Fabienne Sylvia Josaphat
(Part I available here)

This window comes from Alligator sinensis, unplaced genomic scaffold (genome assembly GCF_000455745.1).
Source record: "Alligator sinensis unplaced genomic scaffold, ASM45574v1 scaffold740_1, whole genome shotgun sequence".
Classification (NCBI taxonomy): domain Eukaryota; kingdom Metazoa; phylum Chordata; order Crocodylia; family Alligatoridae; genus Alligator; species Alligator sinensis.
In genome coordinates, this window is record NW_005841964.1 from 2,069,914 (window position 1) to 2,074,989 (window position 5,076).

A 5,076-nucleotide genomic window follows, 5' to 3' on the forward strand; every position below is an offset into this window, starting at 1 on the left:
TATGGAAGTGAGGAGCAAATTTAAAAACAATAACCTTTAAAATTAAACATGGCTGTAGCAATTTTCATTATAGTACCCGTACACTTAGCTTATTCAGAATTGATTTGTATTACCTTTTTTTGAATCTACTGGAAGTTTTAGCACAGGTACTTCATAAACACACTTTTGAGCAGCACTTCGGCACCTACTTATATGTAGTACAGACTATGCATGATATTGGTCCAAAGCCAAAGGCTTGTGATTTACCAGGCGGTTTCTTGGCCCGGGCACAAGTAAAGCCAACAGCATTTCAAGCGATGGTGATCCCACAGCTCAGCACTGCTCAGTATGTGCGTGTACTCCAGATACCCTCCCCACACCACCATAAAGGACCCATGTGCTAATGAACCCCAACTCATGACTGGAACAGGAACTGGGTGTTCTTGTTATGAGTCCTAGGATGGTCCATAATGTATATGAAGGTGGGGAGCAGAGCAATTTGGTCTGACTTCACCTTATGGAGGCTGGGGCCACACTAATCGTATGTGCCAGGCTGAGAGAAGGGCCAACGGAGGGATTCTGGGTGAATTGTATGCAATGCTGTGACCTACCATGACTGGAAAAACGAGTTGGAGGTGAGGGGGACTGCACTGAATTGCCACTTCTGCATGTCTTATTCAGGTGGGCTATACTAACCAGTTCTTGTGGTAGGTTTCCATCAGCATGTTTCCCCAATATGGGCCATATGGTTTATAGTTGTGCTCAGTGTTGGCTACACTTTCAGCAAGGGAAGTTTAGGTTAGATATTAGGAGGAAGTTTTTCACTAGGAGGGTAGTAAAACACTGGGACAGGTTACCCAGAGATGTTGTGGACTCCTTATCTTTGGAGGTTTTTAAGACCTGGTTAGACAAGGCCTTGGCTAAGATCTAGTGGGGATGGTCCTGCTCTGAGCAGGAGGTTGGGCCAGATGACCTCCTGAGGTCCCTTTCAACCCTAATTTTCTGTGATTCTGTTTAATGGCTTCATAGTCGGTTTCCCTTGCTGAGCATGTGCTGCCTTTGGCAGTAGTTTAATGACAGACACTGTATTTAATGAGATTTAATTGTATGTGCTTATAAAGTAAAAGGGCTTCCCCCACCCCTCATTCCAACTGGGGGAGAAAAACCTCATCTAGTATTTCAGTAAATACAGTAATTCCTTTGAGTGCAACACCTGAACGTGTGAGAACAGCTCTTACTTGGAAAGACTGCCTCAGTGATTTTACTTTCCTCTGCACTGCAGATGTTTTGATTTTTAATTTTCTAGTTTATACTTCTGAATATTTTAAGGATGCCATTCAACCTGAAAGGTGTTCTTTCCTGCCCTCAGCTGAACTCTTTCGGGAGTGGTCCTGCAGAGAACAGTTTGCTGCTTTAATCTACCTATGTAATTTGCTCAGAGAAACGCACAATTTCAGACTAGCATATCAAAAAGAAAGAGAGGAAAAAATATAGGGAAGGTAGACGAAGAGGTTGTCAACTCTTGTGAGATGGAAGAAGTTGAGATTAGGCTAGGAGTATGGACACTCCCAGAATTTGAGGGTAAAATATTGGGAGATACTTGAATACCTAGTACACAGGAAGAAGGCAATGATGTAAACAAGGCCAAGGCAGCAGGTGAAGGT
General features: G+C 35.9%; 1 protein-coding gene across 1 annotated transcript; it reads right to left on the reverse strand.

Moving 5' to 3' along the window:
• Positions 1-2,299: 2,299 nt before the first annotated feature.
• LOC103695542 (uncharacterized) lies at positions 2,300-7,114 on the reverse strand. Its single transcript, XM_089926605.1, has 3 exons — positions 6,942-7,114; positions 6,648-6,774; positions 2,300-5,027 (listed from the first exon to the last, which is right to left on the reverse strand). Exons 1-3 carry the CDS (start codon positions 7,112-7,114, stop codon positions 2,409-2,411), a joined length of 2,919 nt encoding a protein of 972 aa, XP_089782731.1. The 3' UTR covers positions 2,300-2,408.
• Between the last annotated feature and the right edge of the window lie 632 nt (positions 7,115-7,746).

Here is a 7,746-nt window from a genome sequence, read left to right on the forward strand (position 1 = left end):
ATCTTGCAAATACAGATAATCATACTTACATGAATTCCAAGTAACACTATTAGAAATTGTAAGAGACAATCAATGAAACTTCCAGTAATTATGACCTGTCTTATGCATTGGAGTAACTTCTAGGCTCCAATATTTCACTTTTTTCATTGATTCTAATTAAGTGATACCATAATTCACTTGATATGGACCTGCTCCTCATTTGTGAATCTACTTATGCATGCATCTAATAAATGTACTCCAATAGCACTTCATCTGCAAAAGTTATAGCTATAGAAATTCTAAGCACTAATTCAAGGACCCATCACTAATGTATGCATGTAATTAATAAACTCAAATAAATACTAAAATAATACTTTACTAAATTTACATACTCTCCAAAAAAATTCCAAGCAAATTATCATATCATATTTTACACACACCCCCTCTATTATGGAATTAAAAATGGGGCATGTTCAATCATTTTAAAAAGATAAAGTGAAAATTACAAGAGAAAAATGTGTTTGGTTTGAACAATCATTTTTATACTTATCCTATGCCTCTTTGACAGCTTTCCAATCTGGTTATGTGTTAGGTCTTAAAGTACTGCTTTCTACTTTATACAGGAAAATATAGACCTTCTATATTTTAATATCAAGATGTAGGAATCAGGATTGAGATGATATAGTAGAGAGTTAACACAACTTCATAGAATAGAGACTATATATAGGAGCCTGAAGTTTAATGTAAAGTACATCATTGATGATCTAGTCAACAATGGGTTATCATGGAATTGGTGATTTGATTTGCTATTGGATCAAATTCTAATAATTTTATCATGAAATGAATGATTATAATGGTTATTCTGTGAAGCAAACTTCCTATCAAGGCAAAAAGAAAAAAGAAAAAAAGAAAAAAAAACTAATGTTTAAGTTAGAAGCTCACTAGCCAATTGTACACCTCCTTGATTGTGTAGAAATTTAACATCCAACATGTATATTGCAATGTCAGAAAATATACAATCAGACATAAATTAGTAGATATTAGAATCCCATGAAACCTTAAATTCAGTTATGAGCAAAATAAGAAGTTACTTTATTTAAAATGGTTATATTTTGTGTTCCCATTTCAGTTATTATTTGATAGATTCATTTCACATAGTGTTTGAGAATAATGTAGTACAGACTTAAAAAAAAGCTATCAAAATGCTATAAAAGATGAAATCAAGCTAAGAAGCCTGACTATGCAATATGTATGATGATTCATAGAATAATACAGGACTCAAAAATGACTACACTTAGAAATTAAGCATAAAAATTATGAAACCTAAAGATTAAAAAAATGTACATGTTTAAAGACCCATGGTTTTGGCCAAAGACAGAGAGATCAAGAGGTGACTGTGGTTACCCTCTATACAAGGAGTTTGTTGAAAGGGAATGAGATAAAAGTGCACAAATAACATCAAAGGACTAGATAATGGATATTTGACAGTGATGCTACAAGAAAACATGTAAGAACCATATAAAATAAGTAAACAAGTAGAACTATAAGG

My mother’s eggs were always a bright yellow, cooked with semiripe hot peppers and served with a side of boiled plantain and fresh avocado. The air was heavy with the smell of food early in the morning, and although we were ready to fall asleep afterwards, Emmanuel wanted to play. I gladly indulged him. Racing our toy cars down the street was always an adventure, since we had to watch out for incoming vehicles. Every so often, a truck honked from a distance, overflowing with a load of passengers who clung to the railings and racks for dear life. Sometimes they were laden with enormous sacks of charcoal, plantain, mangoes, and sugarcane. And sometimes, they were brimming with clothes and shoes to be sold in another town. Driving those trucks was an amazing feat Emmanuel and I both wished to accomplish one day, swerving abruptly to avoid pot holes and bumps in the road, and braking suddenly at a stop.